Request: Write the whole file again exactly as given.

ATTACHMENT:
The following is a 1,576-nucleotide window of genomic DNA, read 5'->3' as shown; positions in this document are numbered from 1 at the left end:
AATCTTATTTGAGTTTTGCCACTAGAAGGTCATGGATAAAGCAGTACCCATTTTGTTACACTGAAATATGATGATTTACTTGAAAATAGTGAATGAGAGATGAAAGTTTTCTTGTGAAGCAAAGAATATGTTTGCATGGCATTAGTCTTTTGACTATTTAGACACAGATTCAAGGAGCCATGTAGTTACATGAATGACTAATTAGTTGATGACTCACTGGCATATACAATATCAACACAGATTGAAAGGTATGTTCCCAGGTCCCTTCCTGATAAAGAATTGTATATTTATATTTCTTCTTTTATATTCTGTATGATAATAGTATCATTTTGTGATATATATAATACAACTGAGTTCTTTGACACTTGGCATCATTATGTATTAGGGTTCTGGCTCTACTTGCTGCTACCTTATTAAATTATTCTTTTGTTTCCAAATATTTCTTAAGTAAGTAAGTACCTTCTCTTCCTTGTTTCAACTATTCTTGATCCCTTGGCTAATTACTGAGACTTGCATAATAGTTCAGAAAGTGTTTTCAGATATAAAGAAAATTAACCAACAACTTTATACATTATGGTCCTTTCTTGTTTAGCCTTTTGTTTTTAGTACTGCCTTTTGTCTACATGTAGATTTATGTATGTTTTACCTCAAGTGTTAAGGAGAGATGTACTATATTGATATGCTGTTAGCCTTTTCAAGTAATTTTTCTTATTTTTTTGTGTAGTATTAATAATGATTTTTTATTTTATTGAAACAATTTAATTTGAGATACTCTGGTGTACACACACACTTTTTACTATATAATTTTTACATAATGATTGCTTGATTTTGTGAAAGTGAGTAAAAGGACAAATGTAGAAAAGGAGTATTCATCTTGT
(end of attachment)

The following is a 1,576-nucleotide window of genomic DNA, read 5'->3' as shown; positions in this document are numbered from 1 at the left end:
AATCTTATTTGAGTTTTGCCACTAGAAGGTCATGGATAAAGCAGTACCCATTTTGTTACACTGAAATATGATGATTTACTTGAAAATAGTGAATGAGAGATGAAAGTTTTCTTGTGAAGCAAAGAATATGTTTGCATGGCATTAGTCTTTTGACTATTTAGACACAGATTCAAGGAGCCATGTAGTTACATGAATGACTAATTAGTTGATGACTCACTGGCATATACAATATCAACACAGATTGAAAGGTATGTTCCCAGGTCCCTTCCTGATAAAGAATTGTATATTTATATTTCTTCTTTTATATTCTGTATGATAATAGTATCATTTTGTGATATATATAATACAACTGAGTTCTTTGACACTTGGCATCATTATGTATTAGGGTTCTGGCTCTACTTGCTGCTACCTTATTAAATTATTCTTTTGTTTCCAAATATTTCTTAAGTAAGTAAGTACCTTCTCTTCCTTGTTTCAACTATTCTTGATCCCTTGGCTAATTACTGAGACTTGCATAATAGTTCAGAAAGTGTTTTCAGATATAAAGAAAATTAACCAACAACTTTATACATTATGGTCCTTTCTTGTTTAGCCTTTTGTTTTTAGTACTGCCTTTTGTCTACATGTAGATTTATGTATGTTTTACCTCAAGTGTTAAGGAGAGATGTACTATATTGATATGCTGTTAGCCTTTTCAAGTAATTTTTCTTATTTTTTTGTGTAGTATTAATAATGATTTTTTATTTTATTGAAACAATTTAATTTGAGATACTCTGGTGTACACACACACTTTTTACTATATAATTTTTACATAATGATTGCTTGATTTTGTGAAAGTGAGTAAAAGGACAAATGTAGAAAAGGAGTATTCATCTTGT